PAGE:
Malcolm Turnbull’s implied criticism on Sunday of Tony Abbott’s policy on asylum seekers was not surprising. It’s unclear what role Turnbull will play now he has decided to remain in federal politics, but quite a few Liberal leaders have made a post-political career out of publicly criticising the party they once led.
The list includes John Gorton, Malcolm Fraser and John Hewson. On the Labor side, Mark Latham is the only recent former leader to become a constant and embittered critic of the ALP.
Laura Tingle’s revelation last week that Fraser had severed ties with the Liberal Party received more media attention than it deserved. In Malcolm Fraser: The Political Memoirs, which Fraser co-authored with the journalist Margaret Simons, a clear hint is given the principal author did not vote Liberal in the 2001, 2004 and 2007 elections.
On the ABC2 News Breakfast program, Simons expressed surprise that no one had asked the former prime minister whether he was still a Liberal Party member when his book was released earlier in the year. Perhaps this is best explained by the fact that, in his memoirs, Fraser declared he had “decided to stay” in the party. Now we learn he handed back his honorary life membership in early December – well before his memoirs were published.
Fraser’s memoirs contain a disturbing number of errors of commission and omission. According to the book, by 1990 Bob “Hawke had now won four elections – the same number as Fraser”. Since the Second World War, only three prime ministers have won four or more elections. Namely, Robert Menzies, Hawke and John Howard.
Elsewhere in his memoirs, Fraser maintains that, as prime minister, he retained Gough Whitlam’s Medibank system. Not so. Fraser came to office in 1975 and Medibank had been abandoned by 1981. Hawke created the current system after he was elected in 1983 and it was continued by Howard.
What’s important about Fraser’s present stance is not his personal hostility to Howard but rather his attempt to define what should be the core of Liberal Party philosophy. Fraser claims he is in the tradition of its founder Menzies, which he defines as liberal while the likes of Howard and Tony Abbott are not. To Fraser, Howard and Abbott are conservatives.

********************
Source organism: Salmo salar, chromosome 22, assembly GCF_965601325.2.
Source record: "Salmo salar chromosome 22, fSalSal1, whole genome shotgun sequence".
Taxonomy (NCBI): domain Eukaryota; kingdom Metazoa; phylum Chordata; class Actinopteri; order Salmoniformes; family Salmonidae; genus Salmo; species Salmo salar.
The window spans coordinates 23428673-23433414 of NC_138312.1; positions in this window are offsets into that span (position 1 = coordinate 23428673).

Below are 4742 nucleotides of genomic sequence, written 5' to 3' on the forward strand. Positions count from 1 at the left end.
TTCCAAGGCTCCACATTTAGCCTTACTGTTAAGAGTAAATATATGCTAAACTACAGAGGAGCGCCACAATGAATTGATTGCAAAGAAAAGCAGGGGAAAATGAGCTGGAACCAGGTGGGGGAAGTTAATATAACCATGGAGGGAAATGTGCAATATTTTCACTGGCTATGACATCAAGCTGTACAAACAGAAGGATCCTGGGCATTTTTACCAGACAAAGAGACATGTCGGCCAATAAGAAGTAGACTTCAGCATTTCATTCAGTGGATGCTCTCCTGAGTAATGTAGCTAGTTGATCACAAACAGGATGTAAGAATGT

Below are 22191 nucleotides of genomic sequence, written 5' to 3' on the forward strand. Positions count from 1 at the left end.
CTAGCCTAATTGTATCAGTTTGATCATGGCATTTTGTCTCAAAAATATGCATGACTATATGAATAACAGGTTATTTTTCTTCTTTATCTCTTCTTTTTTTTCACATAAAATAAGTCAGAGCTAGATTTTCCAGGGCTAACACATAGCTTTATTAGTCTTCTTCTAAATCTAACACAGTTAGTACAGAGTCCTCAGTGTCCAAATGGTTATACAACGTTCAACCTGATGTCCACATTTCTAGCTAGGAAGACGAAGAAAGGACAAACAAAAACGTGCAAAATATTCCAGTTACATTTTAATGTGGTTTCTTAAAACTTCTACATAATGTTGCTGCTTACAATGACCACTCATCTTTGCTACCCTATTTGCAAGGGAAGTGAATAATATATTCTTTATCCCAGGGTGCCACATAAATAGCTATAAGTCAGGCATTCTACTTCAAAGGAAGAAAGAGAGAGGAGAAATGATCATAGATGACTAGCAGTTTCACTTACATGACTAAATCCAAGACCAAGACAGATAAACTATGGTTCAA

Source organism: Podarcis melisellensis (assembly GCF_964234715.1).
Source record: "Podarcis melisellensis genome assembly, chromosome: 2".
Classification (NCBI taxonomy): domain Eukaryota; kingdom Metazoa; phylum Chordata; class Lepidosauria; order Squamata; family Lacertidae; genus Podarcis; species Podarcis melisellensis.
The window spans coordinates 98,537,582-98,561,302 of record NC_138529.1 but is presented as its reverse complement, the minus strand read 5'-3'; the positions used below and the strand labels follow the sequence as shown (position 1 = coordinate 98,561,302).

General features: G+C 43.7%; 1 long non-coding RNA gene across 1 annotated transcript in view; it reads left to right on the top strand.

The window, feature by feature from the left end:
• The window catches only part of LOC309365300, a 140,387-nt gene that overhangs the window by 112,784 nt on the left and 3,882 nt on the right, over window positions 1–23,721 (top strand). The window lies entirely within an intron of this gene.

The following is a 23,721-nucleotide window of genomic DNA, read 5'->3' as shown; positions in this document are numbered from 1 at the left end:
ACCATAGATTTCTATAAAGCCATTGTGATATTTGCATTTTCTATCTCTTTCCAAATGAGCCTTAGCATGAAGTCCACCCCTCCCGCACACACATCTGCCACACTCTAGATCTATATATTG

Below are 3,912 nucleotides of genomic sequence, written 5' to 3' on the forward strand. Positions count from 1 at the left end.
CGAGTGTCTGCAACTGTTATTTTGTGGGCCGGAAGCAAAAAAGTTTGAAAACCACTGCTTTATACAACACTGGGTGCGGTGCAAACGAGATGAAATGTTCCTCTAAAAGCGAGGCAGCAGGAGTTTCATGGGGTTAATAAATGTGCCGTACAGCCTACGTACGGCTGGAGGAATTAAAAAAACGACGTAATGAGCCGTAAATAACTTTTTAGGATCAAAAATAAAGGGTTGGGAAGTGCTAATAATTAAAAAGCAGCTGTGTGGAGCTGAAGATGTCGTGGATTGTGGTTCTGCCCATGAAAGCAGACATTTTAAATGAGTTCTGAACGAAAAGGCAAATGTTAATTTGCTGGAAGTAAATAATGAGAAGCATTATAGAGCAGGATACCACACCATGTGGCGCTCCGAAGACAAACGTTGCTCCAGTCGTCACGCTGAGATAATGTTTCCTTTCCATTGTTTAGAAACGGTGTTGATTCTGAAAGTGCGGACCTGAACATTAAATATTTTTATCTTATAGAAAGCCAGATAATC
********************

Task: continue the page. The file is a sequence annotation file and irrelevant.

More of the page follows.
Liberal backbencher Petro Georgiou joined last week’s chorus depicting Menzies as a liberal rather than a conservative. During his first stint as prime minister, during the early war years, Menzies outlawed the Communist Party and some of its members went to jail. Soon after Menzies returned as prime minister in December 1949, he unsuccessfully attempted to ban the Communist Party.
Menzies committed the Australian Defence Force to military engagements during the Korean War, the Malayan Emergency, Vietnam and the Indonesia-Malaysia Confrontation. In 1964 Menzies announced the introduction of conscription for overseas military service. In the 1960s, he introduced tough national security provisions into the Crimes Act. These were not the actions of a small l liberal. Fraser was a Liberal MP at the time when most of these decisions were made.
Last week, Fraser told Tingle the Liberal Party’s present advertisement depicting asylum seekers descending on Australia reminded him of the “red menace” advertisements of the late 1950s and 1960s. Fraser claimed this advertisement was “a throwback to a racist past, and not just for the Liberal Party but for Australia”.
This comment overlooked the fact Menzies was the Liberal leader when China was depicted as a threat. Moreover, there was nothing “racist” about the concern held by Menzies and others at the time (including Fraser) about China. In the 1950s and 1960s the Coalition committed the ADF to fight alongside Asians (Koreans, Malays and Vietnamese) against other Asians (who were aligned with communist forces).
In The Sun-Herald at the weekend, Peter FitzSimons related how, at the Byron Bay Writers Festival some years ago, Fraser was “warmly and very loudly applauded” for his criticisms of Howard by a “crowd of literary lefties … who all once eviscerated him as the embodiment of all that was evil”.
That is a reminder Fraser gets a run these days primarily because he has become a hero of the left. That’s all very well. But it is not the Liberal Party constituency – not now and not in Menzies’ day.